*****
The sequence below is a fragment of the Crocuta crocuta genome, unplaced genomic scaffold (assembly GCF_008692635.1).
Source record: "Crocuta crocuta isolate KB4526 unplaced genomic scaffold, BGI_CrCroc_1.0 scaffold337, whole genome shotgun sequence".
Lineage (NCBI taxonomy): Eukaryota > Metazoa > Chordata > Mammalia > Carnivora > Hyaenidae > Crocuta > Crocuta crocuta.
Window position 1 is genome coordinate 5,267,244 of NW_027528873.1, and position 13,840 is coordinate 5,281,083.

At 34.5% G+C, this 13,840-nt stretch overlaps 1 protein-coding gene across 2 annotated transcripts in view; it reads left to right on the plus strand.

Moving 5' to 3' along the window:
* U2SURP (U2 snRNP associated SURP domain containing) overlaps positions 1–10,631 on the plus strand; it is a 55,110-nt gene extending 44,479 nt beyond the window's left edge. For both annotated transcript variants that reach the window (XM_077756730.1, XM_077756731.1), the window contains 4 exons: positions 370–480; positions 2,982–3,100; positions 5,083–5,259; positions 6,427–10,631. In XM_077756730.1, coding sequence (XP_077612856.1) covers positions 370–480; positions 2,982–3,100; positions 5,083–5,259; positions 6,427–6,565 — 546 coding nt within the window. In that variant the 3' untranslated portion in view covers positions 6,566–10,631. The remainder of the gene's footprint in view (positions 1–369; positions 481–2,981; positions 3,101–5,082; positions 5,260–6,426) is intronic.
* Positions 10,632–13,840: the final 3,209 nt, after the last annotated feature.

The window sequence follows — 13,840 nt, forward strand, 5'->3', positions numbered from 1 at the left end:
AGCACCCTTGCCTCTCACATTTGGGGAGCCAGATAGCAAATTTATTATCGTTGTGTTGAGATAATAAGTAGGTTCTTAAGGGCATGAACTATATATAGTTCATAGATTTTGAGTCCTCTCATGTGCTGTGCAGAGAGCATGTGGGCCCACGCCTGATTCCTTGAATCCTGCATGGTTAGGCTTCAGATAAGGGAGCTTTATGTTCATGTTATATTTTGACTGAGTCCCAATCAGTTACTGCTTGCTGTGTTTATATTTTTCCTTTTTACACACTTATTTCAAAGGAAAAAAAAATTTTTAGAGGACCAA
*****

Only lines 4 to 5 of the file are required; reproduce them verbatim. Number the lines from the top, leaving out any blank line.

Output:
Window position 1 is genome coordinate 5,267,244 of NW_027528873.1, and position 13,840 is coordinate 5,281,083.

At 34.5% G+C, this 13,840-nt stretch overlaps 1 protein-coding gene across 2 annotated transcripts in view; it reads left to right on the plus strand.